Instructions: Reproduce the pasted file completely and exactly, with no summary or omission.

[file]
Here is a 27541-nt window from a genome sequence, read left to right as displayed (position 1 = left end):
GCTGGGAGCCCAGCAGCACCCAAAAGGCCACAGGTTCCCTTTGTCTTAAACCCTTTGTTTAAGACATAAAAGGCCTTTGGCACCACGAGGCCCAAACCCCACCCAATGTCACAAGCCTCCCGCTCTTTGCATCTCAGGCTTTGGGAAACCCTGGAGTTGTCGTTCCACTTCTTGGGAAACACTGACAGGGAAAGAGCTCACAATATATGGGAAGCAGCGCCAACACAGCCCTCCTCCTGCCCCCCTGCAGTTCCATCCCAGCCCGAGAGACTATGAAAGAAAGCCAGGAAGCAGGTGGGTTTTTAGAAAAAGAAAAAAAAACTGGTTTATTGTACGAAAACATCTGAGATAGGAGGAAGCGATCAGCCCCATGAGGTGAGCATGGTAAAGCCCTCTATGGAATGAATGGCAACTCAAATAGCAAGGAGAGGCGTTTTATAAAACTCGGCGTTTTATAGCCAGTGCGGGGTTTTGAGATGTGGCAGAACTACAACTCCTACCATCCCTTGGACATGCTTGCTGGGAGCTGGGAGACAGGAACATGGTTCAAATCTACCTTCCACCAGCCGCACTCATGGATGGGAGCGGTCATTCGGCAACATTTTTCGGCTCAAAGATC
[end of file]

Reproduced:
Here is a 27541-nt window from a genome sequence, read left to right as displayed (position 1 = left end):
GCTGGGAGCCCAGCAGCACCCAAAAGGCCACAGGTTCCCTTTGTCTTAAACCCTTTGTTTAAGACATAAAAGGCCTTTGGCACCACGAGGCCCAAACCCCACCCAATGTCACAAGCCTCCCGCTCTTTGCATCTCAGGCTTTGGGAAACCCTGGAGTTGTCGTTCCACTTCTTGGGAAACACTGACAGGGAAAGAGCTCACAATATATGGGAAGCAGCGCCAACACAGCCCTCCTCCTGCCCCCCTGCAGTTCCATCCCAGCCCGAGAGACTATGAAAGAAAGCCAGGAAGCAGGTGGGTTTTTAGAAAAAGAAAAAAAAACTGGTTTATTGTACGAAAACATCTGAGATAGGAGGAAGCGATCAGCCCCATGAGGTGAGCATGGTAAAGCCCTCTATGGAATGAATGGCAACTCAAATAGCAAGGAGAGGCGTTTTATAAAACTCGGCGTTTTATAGCCAGTGCGGGGTTTTGAGATGTGGCAGAACTACAACTCCTACCATCCCTTGGACATGCTTGCTGGGAGCTGGGAGACAGGAACATGGTTCAAATCTACCTTCCACCAGCCGCACTCATGGATGGGAGCGGTCATTCGGCAACATTTTTCGGCTCAAAGATC